In my part of the world, Spring is synonymous with Maple Syrup. This is the land of maple trees and when the sap starts to flow, we know that Spring is on it’s way! Maple Syrup festivals celebrate this Spring ritual, with pancake breakfasts and sugar bush tours to watch the magic happen.
Maple syrup making isn’t just for the big producers. Around here, anyone with some land can tap their own maple trees and boil up small batches of maple syrup for themselves. I was gifted a bit of this homebrewed maple syrup by a co-worker of my husband (thanks Louise and Matt!), so I had myself a little maple syrup celebration of my own and cooked up 3 delicious recipes that are perfect for enjoying Spring maple syrup.
Old Fashioned Johnny Cake
When I was young, fresh Spring maple syrup demanded a fresh bake of warm, old-fashioned Johnny Cake. Johnny Cake is nothing more than a simple cornmeal cake, but when enjoyed warm with butter and lots of maple syrup, it’s a little bit of heaven as the syrup and butter soaks in to the cake in the most wonderful way. Johnny Cake is probably most traditionally made using lard, but I make it with butter these days.
Maple Dumplings (Grand Péres)
Maple dumplings are a traditional way to enjoy maple syrup in Quebec. Classic biscuit dough is dropped by spoonfuls in to a boiling mixture of maple syrup and water and they cook in the syrup. The result is wonderful, syrup-soaked biscuits and a delicious maple sauce. Perfect with ice cream. To envision what it tastes like, just imagine a syrup soaked pancake and you’ve got it!
Maple Syrup Sponge Toffee
For some maple candy making fun, try maple syrup sponge toffee! It’s a treat that combines the wonderful texture of sponge toffee with maple that produces a maple-sugar like treat. You’ll need a candy thermometer to get the temperature just right, for best results.
Find the recipes for a 3 of these maple syrup treats below!
Browse more of my Maple Syrup Recipes!
Wow! I have a lot of recipes that include maple syrup. I’m so Canadian ;) Enjoy!
Maple Syrup and Pecan Hasselback Butternut Squash
Maple Walnut Squares
Classic Canadian Maple Syrup Pie
Maple Mustard Pork Tenderloin
Salted Maple Walnut Brittle
Good Morning Maple Muffins
Maple White Sandwich Bread
How to Make Maple Butter
Skillet Maple Syrup Pudding Cake
Upside Down Maple Apple Cake
Muskoka Maple Granola
Old-Fashioned Johnny Cake
An old-fashioned, classic cornmeal cake, perfect enjoyed warm with butter and maple syrup.
- 1 cup cornmeal
- 1/2 cup milk or cream, for extra richness
- 1/2 cup butter at room temperature
- 1/2 cup white granulated sugar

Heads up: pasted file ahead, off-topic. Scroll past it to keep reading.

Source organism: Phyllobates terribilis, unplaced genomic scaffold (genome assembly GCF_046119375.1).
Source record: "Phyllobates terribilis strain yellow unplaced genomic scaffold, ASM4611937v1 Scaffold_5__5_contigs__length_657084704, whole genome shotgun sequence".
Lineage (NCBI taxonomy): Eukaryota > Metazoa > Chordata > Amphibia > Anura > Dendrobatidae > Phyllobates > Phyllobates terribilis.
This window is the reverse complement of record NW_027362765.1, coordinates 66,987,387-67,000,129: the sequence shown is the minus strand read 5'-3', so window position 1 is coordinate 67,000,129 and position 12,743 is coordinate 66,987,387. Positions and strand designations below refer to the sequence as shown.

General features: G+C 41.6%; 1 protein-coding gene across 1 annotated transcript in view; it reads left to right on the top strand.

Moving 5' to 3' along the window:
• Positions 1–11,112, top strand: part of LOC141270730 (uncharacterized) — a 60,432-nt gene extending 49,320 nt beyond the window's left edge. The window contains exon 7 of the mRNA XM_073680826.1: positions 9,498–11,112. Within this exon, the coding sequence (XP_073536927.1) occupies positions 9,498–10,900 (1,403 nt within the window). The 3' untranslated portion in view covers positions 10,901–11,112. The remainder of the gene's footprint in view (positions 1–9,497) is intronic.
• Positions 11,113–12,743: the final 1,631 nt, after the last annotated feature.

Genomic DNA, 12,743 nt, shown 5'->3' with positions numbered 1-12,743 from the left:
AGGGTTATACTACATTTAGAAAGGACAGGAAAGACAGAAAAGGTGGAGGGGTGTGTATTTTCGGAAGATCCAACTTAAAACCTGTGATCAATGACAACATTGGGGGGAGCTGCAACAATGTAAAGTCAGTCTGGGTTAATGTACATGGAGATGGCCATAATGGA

- 1 1/3 cup soft cake flour* can use all purpose
- 2 1/2 tsp baking powder
- 1 tsp fine salt
- 1 large egg
- 1 cup milk
Preheat oven to 350F. Grease an 8-inch square cake pan and set aside.
In a medium bowl, stir together the 1 cup cornmeal with the 1/2 cup milk. Set aside.
In a large bowl with an electric mixer or in the bowl of a stand mixer with a paddle attachment, cream the butter. Gradually add the 1/2 cup sugar. In a medium bowl, whisk together the flour, baking powder and salt. In a small bowl, whisk together the 1 egg and 1 cup milk. Add the flour mixture alternately with the egg/milk mixture to the creamed butter/sugar mixture, beating until well combined. Blend in the reserved cornmeal mixture.
Pour in to prepared pan. Bake in preheated oven for 40-45 minutes, or until set.
Recipe Notes*Cake flour is soft wheat flour. It is not self-raising. It is sometimes called Cake and Pastry flour.
Maple Dumplings (Grand Pères)
Classic Quebec-style maple dumplings are tiny biscuits simmered and cooked in maple syrup. Serve warm with ice cream.
- 1 cup all-purpose flour
- 2 Tbsp white sugar
- 1 tsp baking powder
- 1/8 tsp salt
- 2 Tbsp unsalted butter softened
- 1/2 cup milk
- 1/4 tsp vanilla
- 1 cup pure maple syrup
- 1/2 cup water
In a medium bowl, combine the flour, sugar, baking powder and salt. Using your fingers or a fork, work the butter into the dry ingredients until the mixture resembles coarse sand. Add the milk and vanilla, stirring until the dough is smooth.
In a large, wide saucepan or deep skillet, combine the maple syrup and water and bring to a boil. Using two spoons, drop 1-2 Tbsp spoonfulls of the batter in to the boiling syrup mixture. Reduce the heat, cover and simmer for about 15 minutes.
*Do be careful here. Allow to cool slightly before tasting. Hot syrup can burn your lips!
Serve warm dumplings over a scoop of vanilla ice cream, drizzled with some of the maple sauce from the pan.
Recipe NotesUse a wide skillet or pan, as you'll need the surface room for the dumplings, as they float as they cook.
Maple Syrup Sponge Toffee
Sponge Toffee made with maple syrup instead of corn syrup.
- 2 1/4 cups white sugar
- 1/2 cup less 1 Tbsp pure maple syrup
- 1 1/2 cups water
- 2 tsp baking soda
Line a metal baking sheet with parchment paper or a silpat and set aside.
In a large, heavy bottomed pot, stir together sugar, maple syrup and water together. Bring to a boil over high heat, stirring only until the sugar dissolves, and then allow to boil un-stirred until the temperature reaches 302F. Quickly whisk in the baking soda until it is well combined and then pour on to prepared baking sheet. Allow to cool completely then break in to pieces.
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